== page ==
Water System

     To produce great quality water, any water filtration processes can be different at each of plants cause of the quality of incoming water.
The quality of the incoming water could be different because of:
      the types of activities
      natural minerals
      weather or season conditions
      natural resources

More Types of filtration system:

Reverse Osmosis is a process that is often described as filtration
Reverse osmosis (RO) is a membrane technology, but most well-known for its use in desalination for drinking water production. Reverse osmosis water treatment allows passage for only small and weakly charged molecules, such as water. Undissociated acids, such as carbonic acid (H2CO3), can also easily pass through. Carbonic acid is part of the carbonate system and not a contaminant—it affects the pH of the product water. Sodium and chlorine, which only carry a single charge and are also small, can pass through the membrane but not quite as easily as water. Molecules that are larger and/or more strongly charged than sodium and chlorine are rejected altogether.

Determining RO Membrane Performance
     Salt rejection is the most important performance parameter. Membranes with higher salt rejection are categorized as “tight” membranes, higher rejection also require higher pressures to push water through the tighter membrane.
Temperature and pH
     Salt rejection is affected by water quality parameters, including temperature and pH. With increasing temperatures, the membrane diffusivity increases and both water and salts can pass through more easily. Fortunately, the increase in water passage is greater than the decrease in salt rejection. However, pH affects the scaling index of the raw water, and scaling can result in hydraulically irreversible membrane fouling and a loss in membrane water flux. Tight pH control can help prevent membrane fouling, which might otherwise lead to costly replacements of the RO membranes.
Free Chlorine
     Additionally, RO membranes can be susceptible to degradation from chlorine.

Online Monitoring for RO Systems
Conductivity Monitoring
     The membrane is a small barrier between raw water contaminants and a clean finished water. Real-time monitoring is crucial for keeping apprised of integrity issues with the membrane and the process as a whole.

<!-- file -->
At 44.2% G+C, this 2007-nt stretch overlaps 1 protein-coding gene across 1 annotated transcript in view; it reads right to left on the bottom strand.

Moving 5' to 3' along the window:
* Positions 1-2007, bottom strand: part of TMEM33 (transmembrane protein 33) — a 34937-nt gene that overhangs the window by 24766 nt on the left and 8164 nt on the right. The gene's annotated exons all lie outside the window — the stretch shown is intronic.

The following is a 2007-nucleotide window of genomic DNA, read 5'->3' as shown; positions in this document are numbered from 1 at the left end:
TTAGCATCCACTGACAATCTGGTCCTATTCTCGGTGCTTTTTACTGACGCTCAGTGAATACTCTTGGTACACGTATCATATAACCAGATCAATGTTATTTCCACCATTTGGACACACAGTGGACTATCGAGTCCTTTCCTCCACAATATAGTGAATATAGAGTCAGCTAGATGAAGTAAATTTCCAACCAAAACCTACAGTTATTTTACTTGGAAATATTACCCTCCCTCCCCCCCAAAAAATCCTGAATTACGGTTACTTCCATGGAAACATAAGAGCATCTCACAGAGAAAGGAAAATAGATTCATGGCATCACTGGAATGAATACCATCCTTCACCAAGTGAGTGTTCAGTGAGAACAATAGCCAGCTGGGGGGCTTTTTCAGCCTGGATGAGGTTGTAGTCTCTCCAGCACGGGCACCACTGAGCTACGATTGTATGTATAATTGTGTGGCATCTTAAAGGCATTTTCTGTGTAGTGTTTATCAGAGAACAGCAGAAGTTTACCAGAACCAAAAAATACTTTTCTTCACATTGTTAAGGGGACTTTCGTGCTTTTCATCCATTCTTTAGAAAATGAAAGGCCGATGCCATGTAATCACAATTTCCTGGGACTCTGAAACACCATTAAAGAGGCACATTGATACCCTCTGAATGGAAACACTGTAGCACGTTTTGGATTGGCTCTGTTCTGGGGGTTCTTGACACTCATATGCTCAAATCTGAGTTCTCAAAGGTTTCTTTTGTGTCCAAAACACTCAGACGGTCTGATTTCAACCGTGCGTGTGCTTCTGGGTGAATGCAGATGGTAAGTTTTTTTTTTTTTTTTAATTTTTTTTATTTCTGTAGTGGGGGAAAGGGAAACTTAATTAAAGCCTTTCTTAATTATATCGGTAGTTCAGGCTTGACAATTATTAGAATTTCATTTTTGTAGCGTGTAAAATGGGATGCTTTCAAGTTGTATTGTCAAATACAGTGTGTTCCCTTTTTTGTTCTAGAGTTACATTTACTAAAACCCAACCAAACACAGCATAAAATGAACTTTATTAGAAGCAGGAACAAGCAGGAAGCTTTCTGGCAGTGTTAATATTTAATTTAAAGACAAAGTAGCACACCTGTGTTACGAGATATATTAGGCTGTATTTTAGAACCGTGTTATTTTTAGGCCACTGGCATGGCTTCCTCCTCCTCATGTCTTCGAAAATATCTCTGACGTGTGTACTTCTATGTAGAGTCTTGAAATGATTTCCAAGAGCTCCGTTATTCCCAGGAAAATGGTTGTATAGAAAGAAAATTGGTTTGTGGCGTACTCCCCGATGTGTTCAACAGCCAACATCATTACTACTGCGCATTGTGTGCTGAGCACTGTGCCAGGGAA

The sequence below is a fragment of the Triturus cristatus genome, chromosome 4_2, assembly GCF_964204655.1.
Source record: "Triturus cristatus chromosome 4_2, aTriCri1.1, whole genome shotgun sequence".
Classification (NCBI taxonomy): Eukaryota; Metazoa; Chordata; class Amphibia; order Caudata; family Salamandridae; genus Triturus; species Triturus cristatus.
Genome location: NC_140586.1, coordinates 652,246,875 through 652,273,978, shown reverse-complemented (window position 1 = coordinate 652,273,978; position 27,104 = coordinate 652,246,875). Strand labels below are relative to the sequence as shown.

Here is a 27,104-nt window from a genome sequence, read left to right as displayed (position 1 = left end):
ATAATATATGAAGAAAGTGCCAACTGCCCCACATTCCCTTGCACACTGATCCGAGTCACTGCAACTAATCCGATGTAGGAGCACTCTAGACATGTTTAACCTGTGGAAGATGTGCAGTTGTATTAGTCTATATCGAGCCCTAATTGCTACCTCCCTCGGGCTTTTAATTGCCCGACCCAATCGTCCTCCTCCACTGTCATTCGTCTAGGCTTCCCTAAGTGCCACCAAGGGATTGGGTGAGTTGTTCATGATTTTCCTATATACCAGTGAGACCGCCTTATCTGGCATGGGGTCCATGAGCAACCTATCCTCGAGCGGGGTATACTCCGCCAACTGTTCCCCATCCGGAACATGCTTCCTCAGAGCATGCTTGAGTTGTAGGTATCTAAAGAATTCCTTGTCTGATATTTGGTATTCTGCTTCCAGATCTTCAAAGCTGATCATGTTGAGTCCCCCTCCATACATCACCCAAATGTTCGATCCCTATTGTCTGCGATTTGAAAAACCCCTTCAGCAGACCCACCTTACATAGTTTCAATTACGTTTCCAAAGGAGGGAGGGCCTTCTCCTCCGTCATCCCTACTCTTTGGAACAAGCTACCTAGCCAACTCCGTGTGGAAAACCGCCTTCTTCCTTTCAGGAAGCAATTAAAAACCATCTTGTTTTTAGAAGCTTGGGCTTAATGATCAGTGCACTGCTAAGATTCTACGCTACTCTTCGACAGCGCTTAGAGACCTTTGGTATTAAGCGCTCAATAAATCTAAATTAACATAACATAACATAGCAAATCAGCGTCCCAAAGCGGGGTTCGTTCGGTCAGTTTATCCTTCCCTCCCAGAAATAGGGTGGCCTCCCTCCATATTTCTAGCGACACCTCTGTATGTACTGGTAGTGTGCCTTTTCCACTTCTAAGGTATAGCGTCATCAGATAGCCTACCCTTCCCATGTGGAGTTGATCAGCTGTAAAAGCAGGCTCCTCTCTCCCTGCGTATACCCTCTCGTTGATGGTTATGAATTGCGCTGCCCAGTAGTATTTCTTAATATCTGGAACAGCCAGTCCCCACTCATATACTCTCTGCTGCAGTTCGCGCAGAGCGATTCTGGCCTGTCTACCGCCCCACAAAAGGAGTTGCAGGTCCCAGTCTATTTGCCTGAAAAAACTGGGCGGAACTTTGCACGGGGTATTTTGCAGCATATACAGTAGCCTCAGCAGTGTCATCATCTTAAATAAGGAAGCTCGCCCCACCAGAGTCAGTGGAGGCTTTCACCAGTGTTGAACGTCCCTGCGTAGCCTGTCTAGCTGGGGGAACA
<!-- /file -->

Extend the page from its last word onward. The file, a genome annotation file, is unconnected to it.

Free Chlorine Monitoring
     Additional monitoring will ensure that your water is within the parameters acceptable for your membrane. Free chlorine monitoring before the membrane confirms complete dechlorination via sodium bisulfate and monitoring after the membrane ensures a sufficient chlorine residual.
ORP Monitoring
     Chlorine can also be monitored through measurement of the oxygen-reduction potential (ORP). This is a common technique in swimming pool monitoring. A high ORP reading indicates an oxidizing environment and alerts to the presence of oxidizing compounds, including chlorine, ozone, and hydrogen peroxide. A low ORP indicates a reducing environment, which may be a result of excess sodium bisulfate for dechlorination.
     In addition to conductivity and ORP monitoring, online monitoring of pH and temperature provide useful, if not crucial, information to confirm the raw water is within operational parameters.

DI or de-ionized water
     DI or de-ionized water is simply water that has had most of the mineral content and dissolved ion content removed. It is pure water. The cleanliness of the water is rated as its resistance value.

     DI water is classified into several types dependent on its use. If you are cleaning high end semiconductor final cleaning of optics or high end medical devices, then type 1 is the correct choice. Type II DI water is also used for high end cleaning and for food grade products. Type III is commonly used for parts cleaning and general lab ware cleaning. The charts below give the specifications for the various types of DI water.

Measurement (Unit)Measurement

Type I

Type II

Type III

Resistivity (MΩ-cm)




Conductivity (µS/cm)




pH at 25˚C




Total Organic Carbon (TOC) ppb or µg/L




Sodium (ppb or µg/L)

<1 <5 <10

Note: The ASTM standards are further subdivided into A, B and C that can be used in conjunction with the type I, II, III or IV water above when bacteria levels need to be controlled.